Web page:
(Image source: VisitBritain/Raul Alex Caramizaru)

Glastonbury, Somerset

Yes, it’s home to one of the most iconic music festivals of all time, but there’s so much more to this quirky little town than most know! Said to be the final burial site of King Arthur himself, there are plenty of legend-filled places to explore. Be sure to climb the Glastonbury Tor and take in the 360-degree view or make your way up to Wilkins Cider Farm, a cobweb-covered cave that brews some proper-strong cider and sports a casual (but one hundred percent authentic) Banksy mural on one of its back walls. BYO vessel and fill up from as little as £1.80 for a litre, then grab some local cheese on your way out. It’s not too far from Soho House’s Babington House, the perfect stop for a spa treatment or a hotel stay. 

Newquay, Cornwall

You’d be forgiven for looking at a picture of Newquay in the summer and thinking it was a little beach in Perth. But the teal-blue waters of this North Cornish surfing town aren’t the only surprise. Experiencing something of a glow-up in the past few years, Newquay is brimming with culture. We love Watergate Bay Hotel (book a beach loft for panoramic ocean views), a coastal-chic boutique hotel offering surf lessons, yoga classes, and renowned chef Emily Scott’s eponymous seafood restaurant. There are plenty of hidden gems, too. An absolute must is The Hangout, a shipping container-turned-cafe overlooking Watergate Beach that serves up Antipodean-quality coffee and avo toast with a side of fresh ocean air.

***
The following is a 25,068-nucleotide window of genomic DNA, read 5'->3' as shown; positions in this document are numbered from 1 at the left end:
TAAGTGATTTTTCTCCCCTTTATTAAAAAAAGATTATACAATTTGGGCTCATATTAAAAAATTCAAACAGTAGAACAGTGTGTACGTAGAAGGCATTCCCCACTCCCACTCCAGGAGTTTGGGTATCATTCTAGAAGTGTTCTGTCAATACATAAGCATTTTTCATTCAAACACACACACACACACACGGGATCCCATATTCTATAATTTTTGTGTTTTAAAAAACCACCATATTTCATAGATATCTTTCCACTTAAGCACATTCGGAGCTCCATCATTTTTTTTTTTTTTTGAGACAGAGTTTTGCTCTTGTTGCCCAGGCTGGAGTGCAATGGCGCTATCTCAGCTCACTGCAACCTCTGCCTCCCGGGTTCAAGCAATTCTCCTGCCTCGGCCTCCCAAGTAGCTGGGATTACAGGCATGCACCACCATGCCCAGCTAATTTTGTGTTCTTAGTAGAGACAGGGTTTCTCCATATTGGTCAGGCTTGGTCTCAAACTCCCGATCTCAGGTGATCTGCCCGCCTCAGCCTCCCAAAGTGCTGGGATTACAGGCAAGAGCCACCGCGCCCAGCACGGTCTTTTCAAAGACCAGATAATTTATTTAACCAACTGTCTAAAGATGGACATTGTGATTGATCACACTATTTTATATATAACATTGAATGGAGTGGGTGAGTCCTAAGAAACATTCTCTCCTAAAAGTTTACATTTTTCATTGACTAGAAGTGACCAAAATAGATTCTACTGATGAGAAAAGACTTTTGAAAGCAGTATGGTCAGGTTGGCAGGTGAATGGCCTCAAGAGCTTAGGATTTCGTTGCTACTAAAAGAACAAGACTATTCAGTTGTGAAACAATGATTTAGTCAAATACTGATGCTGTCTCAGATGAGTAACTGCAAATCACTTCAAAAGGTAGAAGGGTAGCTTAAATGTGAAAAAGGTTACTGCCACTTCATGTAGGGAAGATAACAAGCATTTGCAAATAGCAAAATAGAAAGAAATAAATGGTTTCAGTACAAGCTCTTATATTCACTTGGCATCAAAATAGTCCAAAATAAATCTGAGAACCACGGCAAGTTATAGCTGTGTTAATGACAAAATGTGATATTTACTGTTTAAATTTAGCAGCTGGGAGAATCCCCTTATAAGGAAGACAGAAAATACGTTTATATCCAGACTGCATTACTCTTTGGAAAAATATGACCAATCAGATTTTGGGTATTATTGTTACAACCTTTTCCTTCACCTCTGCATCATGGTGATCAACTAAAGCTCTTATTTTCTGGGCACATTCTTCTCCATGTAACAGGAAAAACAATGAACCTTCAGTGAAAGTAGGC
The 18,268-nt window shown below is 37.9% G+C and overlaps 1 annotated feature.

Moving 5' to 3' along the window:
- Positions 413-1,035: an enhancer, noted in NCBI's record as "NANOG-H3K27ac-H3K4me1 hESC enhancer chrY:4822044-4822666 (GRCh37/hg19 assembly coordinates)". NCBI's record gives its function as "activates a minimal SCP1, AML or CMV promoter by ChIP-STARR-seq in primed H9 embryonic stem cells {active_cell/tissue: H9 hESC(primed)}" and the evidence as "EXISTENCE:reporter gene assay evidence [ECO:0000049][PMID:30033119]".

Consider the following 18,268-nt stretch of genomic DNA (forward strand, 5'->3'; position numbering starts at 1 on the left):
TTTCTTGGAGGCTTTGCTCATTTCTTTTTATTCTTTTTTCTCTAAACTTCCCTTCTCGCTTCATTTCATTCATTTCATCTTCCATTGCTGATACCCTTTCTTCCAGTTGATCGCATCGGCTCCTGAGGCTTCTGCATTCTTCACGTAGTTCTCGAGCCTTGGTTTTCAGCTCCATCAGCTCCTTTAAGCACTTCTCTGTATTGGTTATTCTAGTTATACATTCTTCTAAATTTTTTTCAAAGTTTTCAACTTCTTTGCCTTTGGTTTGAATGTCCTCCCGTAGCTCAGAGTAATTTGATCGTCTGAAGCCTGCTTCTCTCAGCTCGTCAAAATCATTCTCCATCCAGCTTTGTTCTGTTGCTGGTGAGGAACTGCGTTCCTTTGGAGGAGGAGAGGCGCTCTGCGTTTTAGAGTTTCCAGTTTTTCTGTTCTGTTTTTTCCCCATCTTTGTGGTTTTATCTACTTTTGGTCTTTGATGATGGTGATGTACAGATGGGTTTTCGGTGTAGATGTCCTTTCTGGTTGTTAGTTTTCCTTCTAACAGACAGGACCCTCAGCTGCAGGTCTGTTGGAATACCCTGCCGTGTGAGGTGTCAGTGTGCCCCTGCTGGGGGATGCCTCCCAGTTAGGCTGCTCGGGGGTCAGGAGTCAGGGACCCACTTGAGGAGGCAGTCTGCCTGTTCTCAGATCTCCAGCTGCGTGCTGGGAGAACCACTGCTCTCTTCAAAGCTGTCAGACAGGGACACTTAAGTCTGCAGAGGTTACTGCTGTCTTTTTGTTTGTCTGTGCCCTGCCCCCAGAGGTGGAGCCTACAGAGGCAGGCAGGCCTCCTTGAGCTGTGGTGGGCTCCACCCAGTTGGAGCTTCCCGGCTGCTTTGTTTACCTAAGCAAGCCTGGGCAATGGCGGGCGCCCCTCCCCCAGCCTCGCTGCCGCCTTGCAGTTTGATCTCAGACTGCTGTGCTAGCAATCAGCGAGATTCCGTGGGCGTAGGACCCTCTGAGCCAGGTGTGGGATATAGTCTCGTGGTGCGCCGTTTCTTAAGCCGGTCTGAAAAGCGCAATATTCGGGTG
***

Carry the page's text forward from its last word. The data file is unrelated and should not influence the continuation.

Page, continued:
(Image source: Watergate Hotel Instagram)


Leith, Edinburgh

Edinburgh is, of course, a familiar spot with its internationally renowned Fringe Festival and its eminence as the birthplace of Harry Potter. But just 20 minutes down the road is Leith, Edinburgh’s ultra-cool cousin. Hit up Alby’s for a big, fat, hot sandwich. The menu changes often but expect to be wowed with the likes of a crispy tofu katsu curry or melty chicken parm sarnie. Phwoar. For something a little finer, The Little Chartroom combines cosy minimalism with modern Scottish bistro fare.

Harris, Outer Hebrides